Look forward to chatting with you again in comments,

      Cole

  9. Hi Cole

    I love this...
    "It has been said that assumption is the mother of all #$%!-ups."

    So true.

    It's so cool that there are people like you to help the rest of us who aren't as technical to know how to manage our blogs.
    I do use WP Backup, and I also use Broken Link Checker.
    Both have been very useful.
    🙂

    1. Hi Dana,

      Glad you liked the quote. It comes from the movie "Under Siege 2: Dark Territory".

      WordPress is certainly the best platform for bloggers that don't come from a developer background. Just like Apple... there's an app (plugin) for that.

      - Cole

  10. Hi Cole,

    Great article and a real eye opener. As for having broken link issues...can't say that I've really had that happen on this site.

    Although I did have one on another site. I was promoting an affiliate product and I had no clue that the affiliate owner had changed the link. I was promoting the wrong affiliate link for several months before I checked it out myself.

    As for backing up my site.. I do daily backups with Backup Buddy. Seems to be working fine for me. I love it because it automates the process so I don't have to worry about doing it manually.

    I just hope that if I ever do have to back up my site those backups work. Maybe I shouldn't rely 100% on a plugin. Thanks for sharing, have a great day.

    1. Hi Susan,

      I'm with you. I don't trust a plugin exclusively for my backups. The WordPress plugin handles day to day backups, to Dropbox, but once a week I like to download the site's root directory by FTP and take a MySQL database dump with phpMyAdmin, which I save to my hard drive. The hard drive is backed up to another one every night. I've seen too many things over the years, so I take backing up to the paranoid level :-).

      - Cole

  11. Hi Cole,

    I'm glad I finally made it to this post that you had linked in your comment on my blog.

    Great stuff, and it makes me think that I may have quite a few broken links I'm not aware of.

    I try to check my links before I click on the publish button, but I do not doing it 100% of the time. Let's say a good 85% 🙂

    What you're saying about categories is down right scary. One of the reasons I've never fixed my messed up categories yet, is the fear of what I don't know. This would be one of them.

    When I go on my Google Webmaster Tool, I often discover that Google found some broken links which I "fix" there, but I'm not really understanding what this all means. Maybe you can clarify this for me.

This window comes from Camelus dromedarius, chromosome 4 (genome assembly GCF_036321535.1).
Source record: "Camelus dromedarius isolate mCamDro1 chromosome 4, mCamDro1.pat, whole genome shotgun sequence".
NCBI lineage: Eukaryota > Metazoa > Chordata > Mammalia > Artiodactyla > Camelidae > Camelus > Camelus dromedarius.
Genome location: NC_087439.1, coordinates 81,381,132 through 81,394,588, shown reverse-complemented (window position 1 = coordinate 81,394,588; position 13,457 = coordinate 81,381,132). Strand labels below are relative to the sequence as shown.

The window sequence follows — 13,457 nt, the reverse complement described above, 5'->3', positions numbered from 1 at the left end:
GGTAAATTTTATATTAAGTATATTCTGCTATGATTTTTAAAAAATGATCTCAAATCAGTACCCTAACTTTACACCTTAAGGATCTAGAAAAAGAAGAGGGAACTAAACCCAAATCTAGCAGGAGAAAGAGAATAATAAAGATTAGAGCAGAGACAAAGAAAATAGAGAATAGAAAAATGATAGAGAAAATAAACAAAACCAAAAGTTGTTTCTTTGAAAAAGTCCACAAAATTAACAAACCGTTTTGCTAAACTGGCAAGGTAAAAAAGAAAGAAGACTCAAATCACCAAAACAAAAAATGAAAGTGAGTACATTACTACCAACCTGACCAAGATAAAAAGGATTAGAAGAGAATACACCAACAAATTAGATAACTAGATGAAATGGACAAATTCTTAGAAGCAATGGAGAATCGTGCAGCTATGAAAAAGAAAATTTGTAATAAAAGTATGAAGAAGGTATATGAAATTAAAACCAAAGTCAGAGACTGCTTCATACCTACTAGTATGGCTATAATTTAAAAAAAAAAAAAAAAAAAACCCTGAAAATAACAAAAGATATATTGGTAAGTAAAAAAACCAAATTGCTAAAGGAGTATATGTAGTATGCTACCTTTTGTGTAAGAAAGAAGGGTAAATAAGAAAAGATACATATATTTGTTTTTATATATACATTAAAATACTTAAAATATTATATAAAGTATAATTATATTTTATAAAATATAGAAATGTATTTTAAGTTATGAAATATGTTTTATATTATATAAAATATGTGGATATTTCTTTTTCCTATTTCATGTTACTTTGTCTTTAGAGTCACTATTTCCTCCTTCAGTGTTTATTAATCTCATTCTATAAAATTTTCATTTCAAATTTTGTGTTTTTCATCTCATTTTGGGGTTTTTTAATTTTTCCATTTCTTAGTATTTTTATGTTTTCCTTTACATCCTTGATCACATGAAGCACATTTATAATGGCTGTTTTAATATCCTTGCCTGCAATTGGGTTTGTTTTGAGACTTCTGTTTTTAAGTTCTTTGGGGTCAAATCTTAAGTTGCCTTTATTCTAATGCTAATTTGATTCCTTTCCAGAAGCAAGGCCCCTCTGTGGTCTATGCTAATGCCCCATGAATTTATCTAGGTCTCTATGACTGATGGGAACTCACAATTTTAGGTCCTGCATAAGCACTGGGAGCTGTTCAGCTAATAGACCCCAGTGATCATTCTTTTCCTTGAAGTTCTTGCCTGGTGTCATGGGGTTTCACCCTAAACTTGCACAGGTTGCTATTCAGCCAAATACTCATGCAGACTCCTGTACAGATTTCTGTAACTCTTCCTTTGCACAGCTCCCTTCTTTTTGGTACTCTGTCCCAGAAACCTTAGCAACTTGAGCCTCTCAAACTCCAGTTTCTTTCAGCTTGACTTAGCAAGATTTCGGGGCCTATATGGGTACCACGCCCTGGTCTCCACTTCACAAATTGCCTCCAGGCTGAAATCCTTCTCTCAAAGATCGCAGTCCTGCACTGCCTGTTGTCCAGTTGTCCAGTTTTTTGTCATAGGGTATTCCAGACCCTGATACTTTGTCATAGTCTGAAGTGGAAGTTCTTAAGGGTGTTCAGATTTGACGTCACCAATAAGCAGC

Great post, thanks 🙂

    1. Hi Sylviane,

      Glad you stopped by. I'm not sure how you would fix broken links in Google Webmaster Tools, unless you are then going back to your site and tracking them down. I like the Broken Link Checker plugin the best. I just scroll to the bottom of the WordPress Dashboard and it lists any page, post or comment link that's broken. I can click directly on the source link provided to fix each item. It makes very short work of the process.

      - Cole

  12. Hey Cole,

    So true my friend. So many things can and do go wrong. Seems you have been on the wrong end of it all. We do have to be careful not to go too cheap and also to check things and back them up. I am getting there, but not perfect wither. But having a good host (I use Bluehost and all good so far) seems to be super important.

    I do have a little paranoia like Adrienne with my personal photos etc, with multiple copies and not keeping them at home when I am away. Too many bad things happen easily

    cheers
    ashley

  13. Cole,

    I am pretty good about backing up my website and checking it quite often for broken links. I keep a pretty close eye on everything, this is not to say I don't have issues but I am trying to avoid those catastrophes where I loose my entire blog.

    I know that changing my categories is not a wise thing to do as it will cause broken links but I picked my categories back when I did not know what I was doing. Now I would like to go and fix my categories. Is there any way of doing that without messing everything up?

    Very informative post.

    Dee Ann Rice

    1. Hi Dee Ann,

      The site I mentioned in the post was a Joomla! site. The categories became part of the URL. ie: Changing the category "townhomes" to "townhouses" would change the actual page URL http://www.realestatesite.com/townhomes/123-any-street.html to http://www.realestatesite.com/townhouses/123-any-street.html. The menus did not automatically update to reflect those URL changes, which made many of the pages inaccessible due to the category change.

      I have changed the categories in WordPress many times with no issues at all, so that's not something that you need to be concerned with architecturally, but you may want to do a link check if you ever make category changes, just in case you have some manually created links that were affected.

      - Cole

  14. I have faced these things in my blogs so now I take care of all these things like broken links and images, it effects our blog's ranking.

  15. Hello Cole
    Nice post. I think you have written very extensively about how anyone's website can be broken and how to overcome that. I will surely use these techniques on my blogs and see what happens.

  16. Hi Cole,

    Thanks for this here nice article and We all know what they say about ‘assuming’ LOL! We really can’t assume all is well all the time. It’s important to stay aware and take precautions to prevent down time and broken sites.